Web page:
Biden Administration Must Reject USMCA Tribunal Decision on Auto Rules

Ruling Would Cost U.S. Manufacturers Billions

WASHINGTON — The Coalition for a Prosperous America (CPA) today urged the Biden administration to reject the decision  from the U.S.-Mexico-Canada Agreement (USMCA) Panel that seeks to weaken USMCA’s automotive rules of origin. The  regional content rules were a major change from NAFTA intended to boost domestic manufacturing in the U.S. auto sector and reverse Asian dominance.

However, a recent decision by international bureaucrats on the USMCA Panel—at the direction of Canada and Mexico—changes the terms of USMCA and undermines the rules of origin. This will reduce the amount of regional auto parts content in North American cars by up to 33%, and directly benefit producers in Asian nations, including China.

“The entire point of NAFTA renegotiation was to bring industry, including automotive supply chains, back to North America and the US. The regional content rules were the centerpiece of the automotive sector provisions, and a major reason for Congress and the Trump administration to approve the deal. Now, just like with the WTO, unelected bureaucrats on tribunals are changing the terms of the agreement originally approved by Congress,” said Michael Stumo, CEO of CPA. “Complying with the ruling will be a windfall for China and other Asian auto parts manufacturers, giving them low tariff treatment while conceding nothing. The decision facing the Biden administration is clear: the United States should not honor this decision and should continue giving low tariff treatment in accordance with the original understanding of USMCA.”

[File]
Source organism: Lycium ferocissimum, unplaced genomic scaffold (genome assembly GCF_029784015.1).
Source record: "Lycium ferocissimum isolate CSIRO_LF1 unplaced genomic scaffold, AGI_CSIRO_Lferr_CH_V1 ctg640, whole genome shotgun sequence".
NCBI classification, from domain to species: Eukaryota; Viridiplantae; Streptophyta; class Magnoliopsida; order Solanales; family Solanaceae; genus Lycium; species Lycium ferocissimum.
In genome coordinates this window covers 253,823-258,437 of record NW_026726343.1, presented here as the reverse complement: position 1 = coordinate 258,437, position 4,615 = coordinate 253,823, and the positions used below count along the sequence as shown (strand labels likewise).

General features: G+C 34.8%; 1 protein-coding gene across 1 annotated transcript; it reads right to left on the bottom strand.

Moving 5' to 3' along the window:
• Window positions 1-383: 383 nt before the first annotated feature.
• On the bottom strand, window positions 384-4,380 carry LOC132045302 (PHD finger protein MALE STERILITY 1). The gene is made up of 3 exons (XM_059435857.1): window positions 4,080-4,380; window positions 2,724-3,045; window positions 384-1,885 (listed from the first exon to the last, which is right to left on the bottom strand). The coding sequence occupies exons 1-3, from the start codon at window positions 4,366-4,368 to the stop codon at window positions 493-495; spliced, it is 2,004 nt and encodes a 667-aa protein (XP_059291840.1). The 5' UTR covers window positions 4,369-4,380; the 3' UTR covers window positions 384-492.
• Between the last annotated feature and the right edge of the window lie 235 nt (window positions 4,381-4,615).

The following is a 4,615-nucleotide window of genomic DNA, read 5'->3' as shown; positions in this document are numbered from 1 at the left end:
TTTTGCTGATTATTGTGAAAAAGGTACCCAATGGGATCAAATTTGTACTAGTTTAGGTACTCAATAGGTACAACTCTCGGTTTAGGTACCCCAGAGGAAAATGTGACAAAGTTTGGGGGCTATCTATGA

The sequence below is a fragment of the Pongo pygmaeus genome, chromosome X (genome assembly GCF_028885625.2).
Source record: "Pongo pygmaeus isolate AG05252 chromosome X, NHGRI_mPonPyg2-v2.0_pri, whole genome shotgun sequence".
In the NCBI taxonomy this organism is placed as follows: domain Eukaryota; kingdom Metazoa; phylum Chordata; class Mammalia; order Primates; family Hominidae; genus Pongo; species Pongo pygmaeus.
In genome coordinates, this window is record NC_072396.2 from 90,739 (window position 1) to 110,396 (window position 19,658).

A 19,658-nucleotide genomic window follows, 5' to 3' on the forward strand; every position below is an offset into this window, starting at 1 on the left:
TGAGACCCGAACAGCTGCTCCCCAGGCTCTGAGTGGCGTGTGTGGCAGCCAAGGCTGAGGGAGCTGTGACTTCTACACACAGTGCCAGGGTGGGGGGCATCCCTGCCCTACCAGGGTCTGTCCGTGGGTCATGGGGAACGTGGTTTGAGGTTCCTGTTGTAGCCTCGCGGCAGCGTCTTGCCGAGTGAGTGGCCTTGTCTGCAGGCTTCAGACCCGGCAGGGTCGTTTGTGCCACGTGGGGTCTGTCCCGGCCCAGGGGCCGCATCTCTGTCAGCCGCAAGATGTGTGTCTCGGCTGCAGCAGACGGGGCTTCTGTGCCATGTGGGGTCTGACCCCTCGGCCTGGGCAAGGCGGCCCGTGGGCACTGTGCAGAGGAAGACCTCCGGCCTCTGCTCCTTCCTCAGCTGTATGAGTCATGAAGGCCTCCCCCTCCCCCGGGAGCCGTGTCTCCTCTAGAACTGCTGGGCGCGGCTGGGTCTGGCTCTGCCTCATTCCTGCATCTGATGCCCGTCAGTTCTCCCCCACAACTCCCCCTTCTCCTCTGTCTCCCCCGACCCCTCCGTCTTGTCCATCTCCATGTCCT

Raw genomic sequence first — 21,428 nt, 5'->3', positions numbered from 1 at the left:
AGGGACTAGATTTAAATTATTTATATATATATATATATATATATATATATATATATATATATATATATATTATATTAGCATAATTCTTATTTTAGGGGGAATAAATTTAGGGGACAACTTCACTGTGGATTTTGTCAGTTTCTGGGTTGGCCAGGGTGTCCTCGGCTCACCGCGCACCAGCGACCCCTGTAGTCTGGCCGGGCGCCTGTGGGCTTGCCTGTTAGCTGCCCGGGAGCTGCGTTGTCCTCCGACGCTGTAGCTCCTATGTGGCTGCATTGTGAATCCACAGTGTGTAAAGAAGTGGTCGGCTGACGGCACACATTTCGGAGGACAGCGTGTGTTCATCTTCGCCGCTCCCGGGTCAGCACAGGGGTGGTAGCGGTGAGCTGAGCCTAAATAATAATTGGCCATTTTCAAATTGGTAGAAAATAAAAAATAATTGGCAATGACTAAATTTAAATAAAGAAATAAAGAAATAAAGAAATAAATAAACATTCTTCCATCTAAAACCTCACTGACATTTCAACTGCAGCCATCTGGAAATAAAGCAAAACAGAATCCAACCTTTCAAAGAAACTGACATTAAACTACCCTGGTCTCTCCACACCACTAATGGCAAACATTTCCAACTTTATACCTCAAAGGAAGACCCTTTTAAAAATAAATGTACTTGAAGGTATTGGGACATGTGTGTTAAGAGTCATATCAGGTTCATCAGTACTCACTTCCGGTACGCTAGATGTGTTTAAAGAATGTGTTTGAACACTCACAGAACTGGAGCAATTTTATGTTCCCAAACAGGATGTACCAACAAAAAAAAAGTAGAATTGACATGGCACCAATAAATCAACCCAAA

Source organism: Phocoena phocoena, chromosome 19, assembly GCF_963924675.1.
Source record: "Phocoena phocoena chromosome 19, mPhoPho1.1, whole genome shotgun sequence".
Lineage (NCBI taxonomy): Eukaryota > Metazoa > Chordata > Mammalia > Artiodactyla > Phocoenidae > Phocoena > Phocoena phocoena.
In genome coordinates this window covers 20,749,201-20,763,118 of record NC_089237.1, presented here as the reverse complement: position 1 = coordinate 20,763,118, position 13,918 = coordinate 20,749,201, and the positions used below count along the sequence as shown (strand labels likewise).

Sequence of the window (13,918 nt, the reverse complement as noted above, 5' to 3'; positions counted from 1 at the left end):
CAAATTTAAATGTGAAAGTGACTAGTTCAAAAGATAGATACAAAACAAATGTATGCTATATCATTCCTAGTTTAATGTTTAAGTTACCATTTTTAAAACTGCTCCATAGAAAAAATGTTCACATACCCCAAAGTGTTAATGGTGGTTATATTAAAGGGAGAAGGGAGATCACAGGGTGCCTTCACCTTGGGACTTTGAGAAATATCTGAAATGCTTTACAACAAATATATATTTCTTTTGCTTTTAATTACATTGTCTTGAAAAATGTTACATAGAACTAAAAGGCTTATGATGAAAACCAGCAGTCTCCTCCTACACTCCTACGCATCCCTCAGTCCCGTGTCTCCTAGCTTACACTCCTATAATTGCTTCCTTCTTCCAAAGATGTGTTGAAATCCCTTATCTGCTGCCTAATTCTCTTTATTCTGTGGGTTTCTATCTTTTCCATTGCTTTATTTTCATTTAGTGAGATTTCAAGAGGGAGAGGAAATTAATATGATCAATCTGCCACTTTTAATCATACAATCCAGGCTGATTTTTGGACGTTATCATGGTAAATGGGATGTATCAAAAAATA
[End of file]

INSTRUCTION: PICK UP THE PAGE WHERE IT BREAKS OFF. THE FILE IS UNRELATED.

CPA also called on the Biden administration to notify Mexico and Canada that restoring the regional automotive content rules will be the top agenda item in the six year renegotiation of USMCA. 


Prior to USMCA, NAFTA’s loose rules around automobiles meant that vehicles assembled in North America with large amounts of overseas content could still count as “North American” and receive a zero percent tariff when imported into the United States. As a result, overseas producers captured a significant share of the auto parts supply chain in recent decades.

To limit this, USMCA added several new rules. These included a labor value rule requiring production wage rates of at least $16/hour, a rule that 70 percent of the steel and aluminum used by car manufacturers be sourced in North America, and a rule that seven core vehicle parts—the engine, transmission, body and chassis, axle, suspension system, steering system and where applicable, the advanced battery—also meet North American content requirements.

These new rules were due to go into effect on July 1, 2025.

USTR warned the USMCA Panel that Mexico and Canada were seeking to turn the core parts requirement “into a loophole that instead reduces the amount of required regional content by as much as thirty-three percent.” (U.S. Initial Written Submission, Para. 95)

USTR estimated that “[g]iven current values of Mexican and Canadian imports to the United States, which exceeded $70 billion USD in 2021, an interpretation allowing for a reduction in required North American value of even 10 percent would amount to a loss of more than $7 billion USD in North American manufacturing.” (U.S. Initial Written Submission, Para. 15)


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